23: Improve How You Speak with Elaine A. Clark’s Real Talking Tips Podcast!

If you’re wondering what a speaker’s Power Box is, think of it as a small stage area where the speaker’s hands and gestures stay inside. The power box may be tall and narrow, wide or small, v-shaped, thrust forward, rectangular, circular, or square. When the speaker’s movements stay inside this specified power box area, the message is more focused and impactful. Otherwise, the audience can easily become distracted with the ‘in and out’ sound of the speaker’s voice is diffused as the gestures go beyond the imaginary power box walls.

Real Talking Tips Episodes 23-26 explores the speaker’s various power box sizes, shapes, movements, and voice placements. The vertical high vs. low power box is the first of this 4-part micro-learning power box speech communication mini-series.

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What is a Speaker’s Power Box?
The voice is an instrument. It has highs and lows, fast and slow tempos, attitude, history, information, and opinion. Engaging an audience and keeping their attention requires not only good content but active communication. The words and movements in that active message need structure. The speaker’s physical structure is directly impacted by the size of the location, environmental conditions, audience expectations, and audience size. Placement of the hands in the appropriate ‘power box’ helps focus the message and keep the voice and attitude consistent.

Imagine that the Power Box is a Stage. The power box is the personal space the speaker’s hands use to gesture. That’s the size of the stage. The power box can be wide or small, tall or short, thrust out or in. The location of the power box can be high, low, close to the body, or stretched out. Therefore, the hands establish the size and shape of the speaker’s power box.

stage with person with stretched arms holding a box

Vertical Stage: High and Low Power Box

Real Talking Tips Episode 23 is the first of four in the speech communication micro-learning Power Box mini-series. This episode focuses on the high and low vertical stage area.

To get the most out of this lesson, follow along as we establish the size and shape of the vertical stage hand-movement area.
1. Place both hands in the center of your body with one hand on top of the other.
2. Separate the hands so the top hand moves higher and the bottom hand drops lower.
3. To create the width of a rectangular power box, hold each hand in their respective high and low positions and flip the wrists so the fingers point up.
4. Now, use your hands to find the maximum size and shape of that vertical rectangle speaking stage. When you do this, it may feel like a bad ‘Mime in a Box’ imitation.
5. Knowing the parameters of your speaking box, create imaginary barriers on top, bottom, and sides by popping the hands to those extreme positions and not allowing them to go outside the imaginary walls.
6. Then, explore the area in the middle of the rectangle by moving your hands around and gesturing within that confined area.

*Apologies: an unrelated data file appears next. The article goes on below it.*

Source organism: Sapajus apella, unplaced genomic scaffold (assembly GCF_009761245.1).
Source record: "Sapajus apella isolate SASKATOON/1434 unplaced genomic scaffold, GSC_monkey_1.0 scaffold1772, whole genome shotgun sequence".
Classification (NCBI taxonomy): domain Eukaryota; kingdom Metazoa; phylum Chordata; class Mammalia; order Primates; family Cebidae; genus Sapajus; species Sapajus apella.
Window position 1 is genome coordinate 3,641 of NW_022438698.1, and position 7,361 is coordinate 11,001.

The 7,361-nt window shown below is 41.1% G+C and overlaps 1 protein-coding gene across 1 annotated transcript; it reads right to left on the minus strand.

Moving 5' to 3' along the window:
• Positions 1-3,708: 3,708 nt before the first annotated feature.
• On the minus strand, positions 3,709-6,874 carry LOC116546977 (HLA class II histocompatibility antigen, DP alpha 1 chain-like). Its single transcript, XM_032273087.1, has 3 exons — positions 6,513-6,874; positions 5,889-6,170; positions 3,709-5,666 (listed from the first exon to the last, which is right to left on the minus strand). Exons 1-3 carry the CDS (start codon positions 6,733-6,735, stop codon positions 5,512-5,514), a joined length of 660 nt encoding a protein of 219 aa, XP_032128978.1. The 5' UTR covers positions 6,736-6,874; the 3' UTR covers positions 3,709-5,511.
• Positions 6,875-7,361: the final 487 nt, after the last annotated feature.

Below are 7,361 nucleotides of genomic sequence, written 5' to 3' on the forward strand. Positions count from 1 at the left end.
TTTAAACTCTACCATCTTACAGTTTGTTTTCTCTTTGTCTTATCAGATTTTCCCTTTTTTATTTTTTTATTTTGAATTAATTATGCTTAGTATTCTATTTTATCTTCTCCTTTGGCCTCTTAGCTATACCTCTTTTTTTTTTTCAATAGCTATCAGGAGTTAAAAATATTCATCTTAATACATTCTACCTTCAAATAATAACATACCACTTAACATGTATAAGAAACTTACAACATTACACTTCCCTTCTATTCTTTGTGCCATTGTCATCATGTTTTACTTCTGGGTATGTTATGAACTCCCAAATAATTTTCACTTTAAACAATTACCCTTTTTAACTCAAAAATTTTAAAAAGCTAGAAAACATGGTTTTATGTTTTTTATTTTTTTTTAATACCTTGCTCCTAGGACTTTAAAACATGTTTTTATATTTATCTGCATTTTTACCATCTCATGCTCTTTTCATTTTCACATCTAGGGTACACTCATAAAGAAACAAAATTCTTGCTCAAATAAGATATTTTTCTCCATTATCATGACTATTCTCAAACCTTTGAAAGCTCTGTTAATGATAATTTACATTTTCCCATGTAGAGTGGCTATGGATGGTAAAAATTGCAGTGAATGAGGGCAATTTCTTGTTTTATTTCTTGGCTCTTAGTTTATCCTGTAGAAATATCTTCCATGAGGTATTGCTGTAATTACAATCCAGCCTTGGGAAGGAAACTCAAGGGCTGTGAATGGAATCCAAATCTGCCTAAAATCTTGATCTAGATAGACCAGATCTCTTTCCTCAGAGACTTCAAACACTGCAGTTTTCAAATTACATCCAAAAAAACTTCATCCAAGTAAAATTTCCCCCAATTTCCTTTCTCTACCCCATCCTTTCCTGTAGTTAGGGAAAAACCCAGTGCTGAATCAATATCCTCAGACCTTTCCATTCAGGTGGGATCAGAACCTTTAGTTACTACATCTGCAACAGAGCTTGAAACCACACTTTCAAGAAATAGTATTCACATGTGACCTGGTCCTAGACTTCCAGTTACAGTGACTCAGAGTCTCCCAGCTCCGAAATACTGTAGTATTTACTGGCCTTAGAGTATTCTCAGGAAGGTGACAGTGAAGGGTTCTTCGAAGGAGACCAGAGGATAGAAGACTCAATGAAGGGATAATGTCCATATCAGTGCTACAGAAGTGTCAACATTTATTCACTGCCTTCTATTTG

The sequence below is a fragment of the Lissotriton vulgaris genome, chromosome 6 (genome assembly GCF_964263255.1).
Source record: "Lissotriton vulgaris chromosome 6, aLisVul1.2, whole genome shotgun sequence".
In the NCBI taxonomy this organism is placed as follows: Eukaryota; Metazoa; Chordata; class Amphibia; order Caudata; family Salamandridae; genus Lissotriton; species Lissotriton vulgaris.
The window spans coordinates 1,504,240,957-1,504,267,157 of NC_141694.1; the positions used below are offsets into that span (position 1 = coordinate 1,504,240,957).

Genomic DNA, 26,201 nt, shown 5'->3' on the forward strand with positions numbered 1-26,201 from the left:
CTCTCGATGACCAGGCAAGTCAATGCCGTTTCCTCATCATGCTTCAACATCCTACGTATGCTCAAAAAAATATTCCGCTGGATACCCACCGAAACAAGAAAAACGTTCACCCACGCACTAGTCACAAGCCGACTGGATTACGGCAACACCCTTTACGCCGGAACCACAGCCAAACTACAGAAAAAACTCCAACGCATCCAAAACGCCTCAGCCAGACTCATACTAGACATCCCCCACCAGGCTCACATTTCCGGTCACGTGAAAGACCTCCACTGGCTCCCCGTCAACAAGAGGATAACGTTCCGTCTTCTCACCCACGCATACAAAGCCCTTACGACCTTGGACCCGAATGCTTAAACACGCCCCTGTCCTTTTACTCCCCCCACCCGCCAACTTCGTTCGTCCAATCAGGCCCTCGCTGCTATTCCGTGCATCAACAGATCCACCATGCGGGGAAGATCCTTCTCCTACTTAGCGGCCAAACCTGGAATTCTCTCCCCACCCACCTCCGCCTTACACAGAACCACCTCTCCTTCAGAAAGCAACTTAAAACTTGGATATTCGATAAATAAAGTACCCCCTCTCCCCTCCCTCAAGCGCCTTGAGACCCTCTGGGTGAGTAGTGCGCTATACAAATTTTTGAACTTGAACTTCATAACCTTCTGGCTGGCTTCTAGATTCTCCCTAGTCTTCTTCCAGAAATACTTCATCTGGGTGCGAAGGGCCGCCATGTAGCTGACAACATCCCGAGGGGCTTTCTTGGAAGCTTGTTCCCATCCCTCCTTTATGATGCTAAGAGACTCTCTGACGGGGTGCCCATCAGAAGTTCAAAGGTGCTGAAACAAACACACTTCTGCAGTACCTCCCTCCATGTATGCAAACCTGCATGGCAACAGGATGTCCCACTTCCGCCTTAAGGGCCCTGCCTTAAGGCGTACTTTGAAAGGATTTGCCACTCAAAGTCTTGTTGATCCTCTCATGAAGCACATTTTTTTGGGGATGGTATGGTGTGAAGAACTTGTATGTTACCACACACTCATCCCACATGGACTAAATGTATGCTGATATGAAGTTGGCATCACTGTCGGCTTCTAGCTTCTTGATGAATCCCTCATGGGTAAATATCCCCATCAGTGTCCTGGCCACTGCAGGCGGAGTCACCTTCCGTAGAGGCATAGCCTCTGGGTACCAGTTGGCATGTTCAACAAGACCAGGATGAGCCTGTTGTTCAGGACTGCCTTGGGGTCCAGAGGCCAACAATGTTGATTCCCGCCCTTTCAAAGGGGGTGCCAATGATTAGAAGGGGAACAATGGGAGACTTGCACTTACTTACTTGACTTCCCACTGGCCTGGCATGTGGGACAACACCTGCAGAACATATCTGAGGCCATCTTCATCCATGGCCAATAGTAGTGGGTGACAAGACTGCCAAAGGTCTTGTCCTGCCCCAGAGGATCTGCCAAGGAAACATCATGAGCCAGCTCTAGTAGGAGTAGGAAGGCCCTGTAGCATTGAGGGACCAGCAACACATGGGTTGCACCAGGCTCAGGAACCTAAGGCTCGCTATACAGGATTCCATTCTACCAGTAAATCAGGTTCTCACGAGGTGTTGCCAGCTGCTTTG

The power box is a way to focus the sound and attitude of the voice. When the movements and gestures go beyond the imaginary power box walls, the voice ‘falls off the stage.’ The resulting sound is inconsistent and confusing to the audience as it goes in and out of character.

How to use the Speech Powerbox written on a chalkboardHow to Use the Speech Power Box.
How you talk and say things needs breath support filled with thoughts, ideas, feelings, and emotions. The specific musical placement of the voice and movement of the body adds clarity to the message. Your voice needs subtlety and power that is grounded and confident. How you stand, the muscles that you engage, attitude in your breath and body position, support your opinion and personal history. Otherwise, the voice can sound weak, thin, too high, or too low. The placement of your hands in the proper ‘power box’ clarifies the message, focuses it, and gives it more impact.

3 Vertical Power Box Practice Lessons

As always in this third section of each episode, it’s time to practice this Real Talking Tip. Using the shape of the vertical power box, we’re going to say the same line three different ways, changing the size and location of the power box performance area each time.

We’ll use this line: “It gives you everything you need to get professional results.”

1. Position your hands in the center of the body with the hands 4 inches apart for the first half of the sentence. Then, raise and lower the hands 6-8 inches apart for the second half of the sentence.

“It gives you everything you need to get professional results.”

Now, say the line again and gesture inside that same shaped area.

“It gives you everything you need to get professional results.”

2. To have a higher pitched voice, raise the hand position to chest level. Start with one hand in the lowest position and the other hand moving up and then both hands wide.

“It gives you everything you need to get professional results.”

3. For a lower voice, drop the power box hand position below the waist. Start with one hand in the highest position and the other hand moving down and both hands spreading wide.

“It gives you everything you need to get professional results.”

Now listen carefully as I say the line but extend past the designated size of the power box: “It gives you everything you need to get professional results.” And again, when I stay inside it: “It gives you everything you need to get professional results.”

If you are blessed with a natural voice that is perfectly placed for your message and audience, you can support and own that strength. If you want a higher or lower your voice, you can use a higher or lower Power Box position to focus the message and keep it ‘in tune.’

Real. Talking. Tips. Podcast by Elaine Clark

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